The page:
On the campaign trail last year, then-Senator Obama promised to end the war in Iraq which he contended should never had been fought and had dragged on too long. If only he’d aimed that thought process at our oldest war: Lyndon Johnson’s “war on poverty,” which is now in its forty-sixth year. It has cost too much and victory is nowhere in sight.
But President Obama has a comparable war of his own: he has begun a new war in which he, his cabinet, and his party work feverishly against free market capitalism in the United States. This is a war of attrition, where businesses that have weathered the recession are being shamed into hiding their success or remaining silent about bailout bills that they know will damn our economy.
Of course, this war on capitalism is carried out as a war on business and industry: a concerted effort to take the reigns of the economy out of the hands of the people and place them in the hands of the government. According to Charles Krauthammer, this blitzkrieg on freedom has already “destroyed a third of this nation’s wealth,” and Obama’s zeal for the cause portends even greater loss in the near future.
During last year’s election cycle, there were clear indicators that this war was coming. Besides Obama’s pledge to raise taxes on those making over $250,000 a year — which will cripple many small businesses when implemented — his rhetoric about using government to fix the economy was so antithetical to free market economics that investors and business owners alike should have known better. And when Obama and Vice President Joe Biden derided Starbucks for their show of opulence in ordering a multi-million dollar corporate jet in a time of “economic crisis” and then criticized other corporations for their lavish business trips, commerce was clearly in Obama’s crosshairs.
It is also evident that Obama’s special forces in this war will be the editorial pages of the usual newspapers and the network television anchors. Their culture drives them to isolate and embarrass successful businesses that refuse to impoverish themselves by doing things Obama’s way. Biden said as much when he discussed the way the administration planned to humiliate any business that received bailout money yet refused to give the government control over their operations: “We’ll use the media to embarrass them for not doing what they’re supposed to do.”
True to form, the media is already doing their part, and many businesses are cowering. For example, Laurence Geller, president and CEO of Strategic Hotels and Resorts, the company that owns many of the resorts used by “big business” for annual meetings and retreats, recently appeared on CNBC and said: “The hyperbole and rhetoric was notched up to gigantic levels during this recent political debate season. The bookings of our meetings have cut down drastically. We’ve lost an awful lot of major businesses, and it’s not just those receiving government bailouts that are affected, but…people attending these conferences [as well.] …It’s really [gotten] out of hand because the meetings and conference business is absolutely essentially to this nation.”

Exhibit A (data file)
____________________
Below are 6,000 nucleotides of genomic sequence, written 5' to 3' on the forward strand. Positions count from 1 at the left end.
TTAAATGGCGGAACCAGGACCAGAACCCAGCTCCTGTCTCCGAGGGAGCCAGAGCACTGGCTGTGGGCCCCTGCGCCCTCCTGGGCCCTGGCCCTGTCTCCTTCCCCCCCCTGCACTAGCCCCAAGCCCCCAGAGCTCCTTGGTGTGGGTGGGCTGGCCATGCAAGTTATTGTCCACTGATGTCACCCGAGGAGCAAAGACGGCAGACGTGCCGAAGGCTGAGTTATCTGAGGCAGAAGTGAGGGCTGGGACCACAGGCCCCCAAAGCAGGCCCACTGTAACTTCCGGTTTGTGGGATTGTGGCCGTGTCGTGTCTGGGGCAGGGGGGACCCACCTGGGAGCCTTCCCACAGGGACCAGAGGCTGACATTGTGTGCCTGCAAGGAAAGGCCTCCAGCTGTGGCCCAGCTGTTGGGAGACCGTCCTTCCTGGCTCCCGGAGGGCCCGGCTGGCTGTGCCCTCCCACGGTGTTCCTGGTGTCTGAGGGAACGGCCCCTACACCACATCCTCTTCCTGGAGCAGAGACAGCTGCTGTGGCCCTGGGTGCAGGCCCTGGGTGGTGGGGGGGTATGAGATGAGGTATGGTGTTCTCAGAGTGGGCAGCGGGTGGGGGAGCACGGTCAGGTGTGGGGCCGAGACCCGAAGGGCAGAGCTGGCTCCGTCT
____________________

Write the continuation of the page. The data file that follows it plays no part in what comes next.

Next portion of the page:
Geller said a number of businesses were beginning to find themselves paralyzed by “the fear of being criticized.” He added: “[The] pernicious effect is pretty devastating. …It’s almost McCarthyism directed against the hotel and travel industry.”
Although Geller spoke as a member of the hotel and travel industry, we must understand that Obama’s daily assaults on capitalism reach far beyond that business genre.
For example, on February 11, 2009, Jim Owens, the president of Caterpillar, was reported to have said the passage of Obama’s stimulus package would enable the company to begin rehiring some of the 22,000 workers they’d just laid off. But then, the very next day, the CEO of Caterpillar said that that wasn’t the case at all: “The truth is we’re going to have more layoffs before we start hiring again.”
Why the confusion between such two high-ranking men in the same corporation? The confusion arose from the fact that Obama talked to Owens on the 11th and asked him: “What would it take, Mr. Owens, to get you to support my stimulus [bill]?” Obama asked Owens if he’d support the bill if it meant being able to hire more workers, and Owens said “yes.” Then Obama, who has apparently come to believe his own lies about the government creating jobs, traveled to Peoria, Ill., where Caterpillar is headquartered, and announced that Caterpillar was on board with the stimulus plan.
But they weren’t. They had simply fallen victim to a combination of Obama’s duplicity and the fear of being one of the businesses that he attacked through the media for not supporting the stimulus bill when so many Americans are facing hard times. The Heritage Foundation uncovered the fact that at least 1400 employees at the Caterpillar plant had gone on record asking Peoria’s House member, Aaron Schock (R), to oppose the stimulus bill.
Do you see how Obama’s tactics are used? His approach creates and perpetuates a fear that shames business owners into lessening their profit, putting themselves at risk of failure by signing some bogus stimulus bill, or at least appearing more frugal in the way they spend their money on company trips. Never mind that the money a company makes belongs to that company and its shareholders rather than the government.
We’re less than two months into Obama’s presidency, and wealth in this country is not simply disappearing it’s being “destroyed,” as Charles Krauthammer wrote. Yet as things worsen, which they will do if Obama sticks with the current strategy in his war on capitalism, there’s a chance he’ll overplay the “shame” tactic and give us an opportunity to turn the tables on him in 2010.
Until then, we have to refuse Obama’s socialistic enticements and support the rights of business owners to use their own money as they see fit.